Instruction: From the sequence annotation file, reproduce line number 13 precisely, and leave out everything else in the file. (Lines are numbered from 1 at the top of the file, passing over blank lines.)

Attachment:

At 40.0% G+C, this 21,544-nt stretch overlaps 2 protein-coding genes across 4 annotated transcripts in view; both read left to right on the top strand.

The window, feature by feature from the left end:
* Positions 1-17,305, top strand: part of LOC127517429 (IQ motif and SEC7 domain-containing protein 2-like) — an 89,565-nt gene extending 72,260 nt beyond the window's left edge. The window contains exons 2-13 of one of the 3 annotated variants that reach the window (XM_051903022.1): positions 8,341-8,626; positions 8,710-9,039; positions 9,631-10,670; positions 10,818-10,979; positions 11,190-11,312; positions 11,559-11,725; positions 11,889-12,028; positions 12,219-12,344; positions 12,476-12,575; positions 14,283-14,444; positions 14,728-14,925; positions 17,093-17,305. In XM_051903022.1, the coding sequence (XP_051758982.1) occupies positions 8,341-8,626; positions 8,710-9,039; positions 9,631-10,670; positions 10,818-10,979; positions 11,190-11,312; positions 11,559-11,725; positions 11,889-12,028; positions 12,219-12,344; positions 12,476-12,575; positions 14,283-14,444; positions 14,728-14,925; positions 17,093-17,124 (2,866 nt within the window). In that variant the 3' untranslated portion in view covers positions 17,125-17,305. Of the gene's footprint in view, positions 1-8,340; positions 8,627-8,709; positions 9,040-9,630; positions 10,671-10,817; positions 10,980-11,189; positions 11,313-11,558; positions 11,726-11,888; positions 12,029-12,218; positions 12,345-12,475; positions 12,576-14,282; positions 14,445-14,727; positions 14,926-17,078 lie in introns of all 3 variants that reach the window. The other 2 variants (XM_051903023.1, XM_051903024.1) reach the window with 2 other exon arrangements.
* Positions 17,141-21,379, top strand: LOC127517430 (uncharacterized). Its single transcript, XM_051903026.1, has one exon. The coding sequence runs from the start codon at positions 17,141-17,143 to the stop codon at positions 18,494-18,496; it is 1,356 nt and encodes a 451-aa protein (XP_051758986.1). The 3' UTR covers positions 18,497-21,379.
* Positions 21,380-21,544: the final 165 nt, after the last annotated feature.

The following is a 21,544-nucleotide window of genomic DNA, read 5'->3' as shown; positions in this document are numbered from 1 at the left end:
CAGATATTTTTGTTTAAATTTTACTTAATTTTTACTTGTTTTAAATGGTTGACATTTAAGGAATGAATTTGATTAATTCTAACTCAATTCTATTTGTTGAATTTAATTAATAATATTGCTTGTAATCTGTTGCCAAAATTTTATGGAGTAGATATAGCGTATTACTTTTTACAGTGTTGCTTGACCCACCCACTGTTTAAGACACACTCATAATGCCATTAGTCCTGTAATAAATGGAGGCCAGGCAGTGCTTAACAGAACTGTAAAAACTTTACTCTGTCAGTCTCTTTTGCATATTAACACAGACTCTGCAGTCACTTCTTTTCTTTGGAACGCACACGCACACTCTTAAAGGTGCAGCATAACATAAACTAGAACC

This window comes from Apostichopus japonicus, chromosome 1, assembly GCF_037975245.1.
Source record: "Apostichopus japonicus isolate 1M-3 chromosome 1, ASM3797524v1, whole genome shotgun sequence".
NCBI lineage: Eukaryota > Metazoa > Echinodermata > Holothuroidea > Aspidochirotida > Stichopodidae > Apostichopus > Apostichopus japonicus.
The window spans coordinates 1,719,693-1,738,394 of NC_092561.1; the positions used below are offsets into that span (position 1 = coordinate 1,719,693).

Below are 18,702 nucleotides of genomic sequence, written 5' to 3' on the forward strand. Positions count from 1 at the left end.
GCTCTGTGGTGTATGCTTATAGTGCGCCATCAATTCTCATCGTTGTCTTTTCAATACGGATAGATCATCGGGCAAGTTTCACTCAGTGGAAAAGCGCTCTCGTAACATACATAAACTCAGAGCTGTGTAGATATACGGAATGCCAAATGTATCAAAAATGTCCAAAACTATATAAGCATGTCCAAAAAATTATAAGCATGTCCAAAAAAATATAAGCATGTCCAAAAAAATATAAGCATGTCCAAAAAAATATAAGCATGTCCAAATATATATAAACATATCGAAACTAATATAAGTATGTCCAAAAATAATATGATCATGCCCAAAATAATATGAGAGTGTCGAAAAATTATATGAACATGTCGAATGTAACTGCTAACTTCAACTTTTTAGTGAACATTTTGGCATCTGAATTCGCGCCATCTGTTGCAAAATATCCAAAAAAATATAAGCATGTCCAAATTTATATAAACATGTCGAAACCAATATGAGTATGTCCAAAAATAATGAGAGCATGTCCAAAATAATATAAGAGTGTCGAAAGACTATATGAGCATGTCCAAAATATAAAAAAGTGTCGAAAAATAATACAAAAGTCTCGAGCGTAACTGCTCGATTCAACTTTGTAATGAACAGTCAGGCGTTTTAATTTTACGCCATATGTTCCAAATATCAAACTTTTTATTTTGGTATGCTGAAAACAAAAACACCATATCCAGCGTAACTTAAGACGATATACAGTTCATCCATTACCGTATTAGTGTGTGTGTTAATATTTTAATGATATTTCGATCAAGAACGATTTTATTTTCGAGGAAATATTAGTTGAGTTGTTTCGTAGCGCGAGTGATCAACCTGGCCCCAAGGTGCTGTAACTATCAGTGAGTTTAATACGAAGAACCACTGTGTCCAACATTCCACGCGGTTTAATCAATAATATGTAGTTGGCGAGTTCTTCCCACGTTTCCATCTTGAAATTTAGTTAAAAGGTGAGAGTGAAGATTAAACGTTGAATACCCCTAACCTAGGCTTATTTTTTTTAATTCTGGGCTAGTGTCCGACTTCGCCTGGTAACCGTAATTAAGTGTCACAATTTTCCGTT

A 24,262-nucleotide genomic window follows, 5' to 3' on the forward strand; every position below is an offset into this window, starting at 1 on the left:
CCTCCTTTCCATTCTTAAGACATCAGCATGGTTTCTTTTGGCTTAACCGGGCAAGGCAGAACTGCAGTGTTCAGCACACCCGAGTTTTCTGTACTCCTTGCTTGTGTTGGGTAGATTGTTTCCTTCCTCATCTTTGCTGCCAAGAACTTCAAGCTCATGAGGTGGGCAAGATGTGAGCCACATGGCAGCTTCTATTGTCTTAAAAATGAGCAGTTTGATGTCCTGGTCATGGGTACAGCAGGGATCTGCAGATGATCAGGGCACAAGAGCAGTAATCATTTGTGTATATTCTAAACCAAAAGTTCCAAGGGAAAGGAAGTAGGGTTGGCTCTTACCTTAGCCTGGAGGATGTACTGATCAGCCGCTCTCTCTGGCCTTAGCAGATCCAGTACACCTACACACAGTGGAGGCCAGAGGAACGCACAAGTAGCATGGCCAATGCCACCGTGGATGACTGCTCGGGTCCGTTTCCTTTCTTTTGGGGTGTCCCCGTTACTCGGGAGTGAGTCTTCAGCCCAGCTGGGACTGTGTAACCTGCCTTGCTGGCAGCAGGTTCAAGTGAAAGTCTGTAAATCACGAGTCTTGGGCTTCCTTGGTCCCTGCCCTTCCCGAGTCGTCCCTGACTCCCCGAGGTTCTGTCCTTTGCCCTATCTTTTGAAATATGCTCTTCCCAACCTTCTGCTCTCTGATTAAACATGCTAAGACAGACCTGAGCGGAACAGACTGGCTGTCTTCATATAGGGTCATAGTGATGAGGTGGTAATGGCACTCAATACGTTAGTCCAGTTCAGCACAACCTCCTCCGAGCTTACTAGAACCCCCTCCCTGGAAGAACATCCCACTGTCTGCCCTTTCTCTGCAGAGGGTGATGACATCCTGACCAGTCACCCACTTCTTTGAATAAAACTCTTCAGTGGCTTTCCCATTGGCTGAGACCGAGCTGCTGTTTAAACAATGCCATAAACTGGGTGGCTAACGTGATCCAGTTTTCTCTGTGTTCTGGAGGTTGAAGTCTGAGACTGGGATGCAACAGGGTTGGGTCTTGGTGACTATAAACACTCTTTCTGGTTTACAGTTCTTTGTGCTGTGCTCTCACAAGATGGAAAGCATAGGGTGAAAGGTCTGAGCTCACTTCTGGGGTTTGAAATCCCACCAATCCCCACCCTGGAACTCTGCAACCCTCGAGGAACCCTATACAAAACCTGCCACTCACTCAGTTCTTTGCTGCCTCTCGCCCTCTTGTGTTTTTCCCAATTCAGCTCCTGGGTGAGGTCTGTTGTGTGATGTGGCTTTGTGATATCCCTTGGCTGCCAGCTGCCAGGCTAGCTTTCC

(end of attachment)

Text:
GCTCTGTGGTGTATGCTTATAGTGCGCCATCAATTCTCATCGTTGTCTTTTCAATACGGATAGATCATCGGGCAAGTTTCACTCAGTGGAAAAGCGCTCTCGTAACATACATAAACTCAGAGCTGTGTAGATATACGGAATGCCAAATGTATCAAAAATGTCCAAAACTATATAAGCATGTCCAAAAAATTATAAGCATGTCCAAAAAAATATAAGCATGTCCAAAAAAATATAAGCATGTCCAAAAAAATATAAGCATGTCCAAATATATATAAACATATCGAAACTAATATAAGTATGTCCAAAAATAATATGATCATGCCCAAAATAATATGAGAGTGTCGAAAAATTATATGAACATGTCGAATGTAACTGCTAACTTCAACTTTTTAGTGAACATTTTGGCATCTGAATTCGCGCCATCTGTTGCAAAATATCCAAAAAAATATAAGCATGTCCAAATTTATATAAACATGTCGAAACCAATATGAGTATGTCCAAAAATAATGAGAGCATGTCCAAAATAATATAAGAGTGTCGAAAGACTATATGAGCATGTCCAAAATATAAAAAAGTGTCGAAAAATAATACAAAAGTCTCGAGCGTAACTGCTCGATTCAACTTTGTAATGAACAGTCAGGCGTTTTAATTTTACGCCATATGTTCCAAATATCAAACTTTTTATTTTGGTATGCTGAAAACAAAAACACCATATCCAGCGTAACTTAAGACGATATACAGTTCATCCATTACCGTATTAGTGTGTGTGTTAATATTTTAATGATATTTCGATCAAGAACGATTTTATTTTCGAGGAAATATTAGTTGAGTTGTTTCGTAGCGCGAGTGATCAACCTGGCCCCAAGGTGCTGTAACTATCAGTGAGTTTAATACGAAGAACCACTGTGTCCAACATTCCACGCGGTTTAATCAATAATATGTAGTTGGCGAGTTCTTCCCACGTTTCCATCTTGAAATTTAGTTAAAAGGTGAGAGTGAAGATTAAACGTTGAATACCCCTAACCTAGGCTTATTTTTTTTAATTCTGGGCTAGTGTCCGACTTCGCCTGGTAACCGTAATTAAGTGTCACAATTTTCCGTT